Here's a list of steps you can take to ensure that you get the most from a home inspection.
1. Make sure the real estate contract includes an inspection clause.
Typically, contracts allow home buyers 10 or so days after signing to have the property inspected. But that's not always the case, so it's important that the contract include a home-inspection clause. The results of the inspection can be used to ask the seller to fix trouble spots, or to adjust the selling price to cover the cost of necessary repairs.
2. Get references.
Because state laws regulating the licensing of inspectors are generally toothless, certification from trade associations is often a better barometer of an inspector's experience and skills. ASHI's Web site (www.ashi.org) maintains a list of certified inspectors, searchable by Zip code. Word of mouth is still the most common way to find an inspector. But even if the recommendation comes from a friend or real estate agent, it's a good idea to check for certification, call references, and consult the local Better Business Bureau to make sure previous jobs have been without incident.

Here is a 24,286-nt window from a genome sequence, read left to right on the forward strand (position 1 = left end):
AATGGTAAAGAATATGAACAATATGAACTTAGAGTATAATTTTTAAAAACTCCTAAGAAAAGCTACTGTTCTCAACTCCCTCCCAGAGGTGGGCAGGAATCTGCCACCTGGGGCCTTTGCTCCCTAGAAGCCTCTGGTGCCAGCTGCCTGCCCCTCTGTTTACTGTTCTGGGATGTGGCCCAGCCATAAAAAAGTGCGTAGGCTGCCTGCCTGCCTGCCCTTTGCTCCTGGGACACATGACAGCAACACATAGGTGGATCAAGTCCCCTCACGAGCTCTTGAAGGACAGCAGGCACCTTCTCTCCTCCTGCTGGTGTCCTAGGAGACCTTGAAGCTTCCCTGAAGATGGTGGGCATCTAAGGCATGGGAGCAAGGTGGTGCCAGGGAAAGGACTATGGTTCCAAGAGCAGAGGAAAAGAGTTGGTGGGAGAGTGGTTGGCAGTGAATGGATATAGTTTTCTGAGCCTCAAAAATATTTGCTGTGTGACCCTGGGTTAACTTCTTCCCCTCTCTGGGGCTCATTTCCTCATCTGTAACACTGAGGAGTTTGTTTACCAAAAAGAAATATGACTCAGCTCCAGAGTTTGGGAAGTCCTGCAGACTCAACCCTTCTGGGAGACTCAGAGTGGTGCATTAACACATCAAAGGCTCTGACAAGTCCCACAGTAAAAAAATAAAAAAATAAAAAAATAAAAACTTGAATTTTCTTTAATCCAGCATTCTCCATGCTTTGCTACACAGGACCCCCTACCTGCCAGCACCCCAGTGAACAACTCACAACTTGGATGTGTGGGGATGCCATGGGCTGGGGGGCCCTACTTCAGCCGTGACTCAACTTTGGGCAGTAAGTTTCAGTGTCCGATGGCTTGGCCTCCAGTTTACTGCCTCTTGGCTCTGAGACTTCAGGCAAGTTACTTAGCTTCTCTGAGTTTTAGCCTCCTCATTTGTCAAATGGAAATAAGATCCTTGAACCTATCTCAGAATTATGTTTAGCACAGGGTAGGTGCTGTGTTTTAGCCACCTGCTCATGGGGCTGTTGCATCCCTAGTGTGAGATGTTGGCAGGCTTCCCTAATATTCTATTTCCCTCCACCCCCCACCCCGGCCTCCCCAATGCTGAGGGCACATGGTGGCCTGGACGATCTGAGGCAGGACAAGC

3. Demand a thorough job.
Only about half the states have laws stipulating exactly what must be covered during an inspection (for information about your state, see ). A thorough job should include a complete assessment of the interior and exterior of the house, from roof to foundation, as well as a performance analysis of the heating, plumbing, and air-conditioning and electrical systems. Some crawl spaces may be too small or too dangerous for inspectors to wriggle into; expect to be told about any parts of the house that weren't examined.